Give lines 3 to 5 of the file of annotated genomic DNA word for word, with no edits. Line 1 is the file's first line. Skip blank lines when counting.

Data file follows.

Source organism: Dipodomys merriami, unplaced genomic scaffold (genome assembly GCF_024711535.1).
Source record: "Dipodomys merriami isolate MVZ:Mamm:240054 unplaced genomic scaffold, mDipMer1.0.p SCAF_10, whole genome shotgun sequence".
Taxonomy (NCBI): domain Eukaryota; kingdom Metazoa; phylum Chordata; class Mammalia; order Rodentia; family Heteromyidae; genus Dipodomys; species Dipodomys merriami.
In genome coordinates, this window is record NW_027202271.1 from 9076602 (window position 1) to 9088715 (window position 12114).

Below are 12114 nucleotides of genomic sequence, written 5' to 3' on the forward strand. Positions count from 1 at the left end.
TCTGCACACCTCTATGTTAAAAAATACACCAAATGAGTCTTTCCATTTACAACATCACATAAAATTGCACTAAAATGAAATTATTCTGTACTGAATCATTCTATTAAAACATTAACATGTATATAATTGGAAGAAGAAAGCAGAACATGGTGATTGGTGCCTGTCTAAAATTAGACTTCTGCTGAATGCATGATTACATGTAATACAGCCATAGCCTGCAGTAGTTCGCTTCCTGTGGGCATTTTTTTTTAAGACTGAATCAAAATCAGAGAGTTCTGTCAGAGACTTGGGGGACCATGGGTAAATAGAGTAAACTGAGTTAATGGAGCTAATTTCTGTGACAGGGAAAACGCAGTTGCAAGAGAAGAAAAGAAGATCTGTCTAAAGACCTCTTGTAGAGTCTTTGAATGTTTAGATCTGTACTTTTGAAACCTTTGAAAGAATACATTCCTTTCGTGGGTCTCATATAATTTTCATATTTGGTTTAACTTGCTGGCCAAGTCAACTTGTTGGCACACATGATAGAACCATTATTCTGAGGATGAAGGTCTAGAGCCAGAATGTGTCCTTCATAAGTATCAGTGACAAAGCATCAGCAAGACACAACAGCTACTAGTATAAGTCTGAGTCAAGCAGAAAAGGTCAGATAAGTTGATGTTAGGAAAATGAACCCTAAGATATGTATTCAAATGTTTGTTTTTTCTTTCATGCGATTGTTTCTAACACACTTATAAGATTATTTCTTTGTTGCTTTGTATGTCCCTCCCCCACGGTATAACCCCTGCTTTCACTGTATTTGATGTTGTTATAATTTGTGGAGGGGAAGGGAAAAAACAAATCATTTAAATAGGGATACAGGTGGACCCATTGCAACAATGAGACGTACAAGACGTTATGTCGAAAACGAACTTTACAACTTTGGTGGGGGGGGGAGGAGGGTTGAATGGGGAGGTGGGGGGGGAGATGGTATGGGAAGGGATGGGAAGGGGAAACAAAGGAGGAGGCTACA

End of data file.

Taxonomy (NCBI): domain Eukaryota; kingdom Metazoa; phylum Chordata; class Mammalia; order Rodentia; family Heteromyidae; genus Dipodomys; species Dipodomys merriami.
In genome coordinates, this window is record NW_027202271.1 from 9076602 (window position 1) to 9088715 (window position 12114).

Below are 12114 nucleotides of genomic sequence, written 5' to 3' on the forward strand. Positions count from 1 at the left end.